Posting a blog (article) accounts for a big part of my like as a TOEFL prep counsultant. Every day, when you look around, you can see someone who is struggling for the required score of the TOEFL. I write for those test-takers. I always bear the following purposes in mind:
1) let them realize that they are competent enough
2) help them study abroad
3) help them go successfully through the admission process
These are rewarding enough, but there is more to it than these:
4) When I see my student who has come back from his/her university or grad school, and start contributing to society, I feel as if I were making a little contribution to society, too. That is when I really feel rewarded. This is the type of social contribution that I can make myself. Probably people work for the betterment of the society they belong to. As for me, this is what little contribution I can make.

going over speaking / writing classes

More about how to review classes.
When your speaking class is over, 
1) forget about whether you can “understand” the lecture or not; focus more on speaking. Simply put, you can read the script of the lecture and practice responding.
2) Once you say it again, you sit in front of the computer (which you usually do when you study for the TOEFL) and type out what you have said word by word. Then count how many words you uttered to see if your speech is sufficient in content. A rough estimate is that if you utter 90 words for Q1 and Q2, and 120 words for Q3~Q6, you will get the full score of 4.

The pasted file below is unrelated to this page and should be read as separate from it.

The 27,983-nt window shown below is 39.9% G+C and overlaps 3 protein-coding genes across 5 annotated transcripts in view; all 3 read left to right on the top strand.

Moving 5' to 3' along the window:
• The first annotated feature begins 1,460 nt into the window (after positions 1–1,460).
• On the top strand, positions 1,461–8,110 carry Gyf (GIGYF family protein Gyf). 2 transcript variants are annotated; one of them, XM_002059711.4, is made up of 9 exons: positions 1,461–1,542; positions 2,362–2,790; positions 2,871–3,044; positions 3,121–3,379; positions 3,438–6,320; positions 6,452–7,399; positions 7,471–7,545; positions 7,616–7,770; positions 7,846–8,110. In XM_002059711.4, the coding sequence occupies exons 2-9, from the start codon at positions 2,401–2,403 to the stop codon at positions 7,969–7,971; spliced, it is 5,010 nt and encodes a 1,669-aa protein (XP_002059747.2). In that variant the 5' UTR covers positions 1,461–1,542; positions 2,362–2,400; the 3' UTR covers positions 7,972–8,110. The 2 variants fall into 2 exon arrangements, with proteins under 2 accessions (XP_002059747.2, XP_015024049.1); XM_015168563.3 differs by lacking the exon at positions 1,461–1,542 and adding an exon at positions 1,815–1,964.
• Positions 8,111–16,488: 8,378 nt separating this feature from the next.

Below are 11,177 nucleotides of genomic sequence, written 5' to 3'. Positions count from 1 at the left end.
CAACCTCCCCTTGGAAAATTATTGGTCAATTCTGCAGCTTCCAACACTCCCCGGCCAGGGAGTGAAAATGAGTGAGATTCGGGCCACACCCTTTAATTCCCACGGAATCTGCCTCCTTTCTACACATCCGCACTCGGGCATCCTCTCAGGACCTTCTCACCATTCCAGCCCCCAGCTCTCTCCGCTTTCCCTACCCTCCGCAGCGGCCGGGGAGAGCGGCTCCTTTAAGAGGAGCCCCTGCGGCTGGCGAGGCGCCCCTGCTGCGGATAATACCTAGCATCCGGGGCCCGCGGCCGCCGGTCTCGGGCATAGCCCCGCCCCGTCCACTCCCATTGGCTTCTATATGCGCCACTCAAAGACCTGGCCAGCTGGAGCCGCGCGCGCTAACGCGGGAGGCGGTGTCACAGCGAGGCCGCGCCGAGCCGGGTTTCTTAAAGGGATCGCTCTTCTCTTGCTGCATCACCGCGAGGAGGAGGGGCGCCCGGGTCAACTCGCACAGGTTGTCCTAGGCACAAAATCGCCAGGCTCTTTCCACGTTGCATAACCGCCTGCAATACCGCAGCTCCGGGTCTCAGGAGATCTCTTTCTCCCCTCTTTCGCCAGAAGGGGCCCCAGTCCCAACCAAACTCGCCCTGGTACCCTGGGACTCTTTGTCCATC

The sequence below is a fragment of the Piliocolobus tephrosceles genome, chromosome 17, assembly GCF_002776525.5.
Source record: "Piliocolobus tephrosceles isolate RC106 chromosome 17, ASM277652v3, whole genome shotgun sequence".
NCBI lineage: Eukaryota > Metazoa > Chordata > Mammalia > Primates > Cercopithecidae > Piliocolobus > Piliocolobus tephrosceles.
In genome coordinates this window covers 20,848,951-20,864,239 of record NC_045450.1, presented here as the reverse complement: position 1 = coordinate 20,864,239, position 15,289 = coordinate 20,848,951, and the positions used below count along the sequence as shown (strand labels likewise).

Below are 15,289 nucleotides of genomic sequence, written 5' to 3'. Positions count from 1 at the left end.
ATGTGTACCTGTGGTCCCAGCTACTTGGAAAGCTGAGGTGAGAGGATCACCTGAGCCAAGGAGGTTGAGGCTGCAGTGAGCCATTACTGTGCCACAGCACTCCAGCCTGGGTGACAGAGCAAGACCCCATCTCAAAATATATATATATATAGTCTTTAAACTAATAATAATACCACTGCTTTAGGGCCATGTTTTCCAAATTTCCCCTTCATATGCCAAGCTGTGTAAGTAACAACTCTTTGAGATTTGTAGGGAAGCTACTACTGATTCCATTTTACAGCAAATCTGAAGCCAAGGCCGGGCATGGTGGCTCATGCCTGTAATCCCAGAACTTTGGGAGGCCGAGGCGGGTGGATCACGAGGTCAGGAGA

(There is no need to see if your speech is grammatically erroneous. Nobody counts your mistakes…even in the TOEFL test.)
3) If your speech is short, think of how to fill the gap without repeating the same sentences. This is when your “speaking ability” is improving. The lack of this practice will allow you to make excuses not to have anything else to talk about. 
4) When your final response is made, save it on the PC and read it aloud from time to time until you get the knack of it.
As far as the writing class is concerned, there is virtually nothing else to do but learn what you got as a sample response. Unlike the reading class, you should read this aloud (it is just 300 words long, after all). 
1) how to develop your opinion
2) how to show examples
3) how to refute an opposing idea
4) word choice